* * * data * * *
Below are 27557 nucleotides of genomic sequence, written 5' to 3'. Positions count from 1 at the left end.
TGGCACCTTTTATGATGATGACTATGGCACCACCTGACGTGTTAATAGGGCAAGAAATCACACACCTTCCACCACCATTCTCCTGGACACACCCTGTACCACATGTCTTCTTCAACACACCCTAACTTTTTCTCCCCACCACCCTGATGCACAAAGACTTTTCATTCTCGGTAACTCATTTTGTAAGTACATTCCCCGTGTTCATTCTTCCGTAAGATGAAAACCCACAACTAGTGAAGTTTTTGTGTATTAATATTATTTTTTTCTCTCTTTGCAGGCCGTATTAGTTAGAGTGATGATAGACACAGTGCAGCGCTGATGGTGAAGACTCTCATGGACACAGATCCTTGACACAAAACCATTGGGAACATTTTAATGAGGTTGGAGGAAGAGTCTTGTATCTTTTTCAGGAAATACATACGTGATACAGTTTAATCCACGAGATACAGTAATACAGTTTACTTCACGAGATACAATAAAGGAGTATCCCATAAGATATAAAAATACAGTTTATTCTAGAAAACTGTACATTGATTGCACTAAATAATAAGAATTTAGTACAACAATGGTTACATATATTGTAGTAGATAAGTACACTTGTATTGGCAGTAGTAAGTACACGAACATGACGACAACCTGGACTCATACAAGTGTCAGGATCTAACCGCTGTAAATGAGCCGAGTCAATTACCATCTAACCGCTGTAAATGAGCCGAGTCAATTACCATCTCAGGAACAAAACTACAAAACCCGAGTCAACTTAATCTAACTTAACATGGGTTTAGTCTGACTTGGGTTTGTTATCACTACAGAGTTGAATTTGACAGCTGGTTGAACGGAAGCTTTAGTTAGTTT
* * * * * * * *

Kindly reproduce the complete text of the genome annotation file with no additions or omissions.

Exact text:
Below are 27557 nucleotides of genomic sequence, written 5' to 3'. Positions count from 1 at the left end.
TGGCACCTTTTATGATGATGACTATGGCACCACCTGACGTGTTAATAGGGCAAGAAATCACACACCTTCCACCACCATTCTCCTGGACACACCCTGTACCACATGTCTTCTTCAACACACCCTAACTTTTTCTCCCCACCACCCTGATGCACAAAGACTTTTCATTCTCGGTAACTCATTTTGTAAGTACATTCCCCGTGTTCATTCTTCCGTAAGATGAAAACCCACAACTAGTGAAGTTTTTGTGTATTAATATTATTTTTTTCTCTCTTTGCAGGCCGTATTAGTTAGAGTGATGATAGACACAGTGCAGCGCTGATGGTGAAGACTCTCATGGACACAGATCCTTGACACAAAACCATTGGGAACATTTTAATGAGGTTGGAGGAAGAGTCTTGTATCTTTTTCAGGAAATACATACGTGATACAGTTTAATCCACGAGATACAGTAATACAGTTTACTTCACGAGATACAATAAAGGAGTATCCCATAAGATATAAAAATACAGTTTATTCTAGAAAACTGTACATTGATTGCACTAAATAATAAGAATTTAGTACAACAATGGTTACATATATTGTAGTAGATAAGTACACTTGTATTGGCAGTAGTAAGTACACGAACATGACGACAACCTGGACTCATACAAGTGTCAGGATCTAACCGCTGTAAATGAGCCGAGTCAATTACCATCTAACCGCTGTAAATGAGCCGAGTCAATTACCATCTCAGGAACAAAACTACAAAACCCGAGTCAACTTAATCTAACTTAACATGGGTTTAGTCTGACTTGGGTTTGTTATCACTACAGAGTTGAATTTGACAGCTGGTTGAACGGAAGCTTTAGTTAGTTT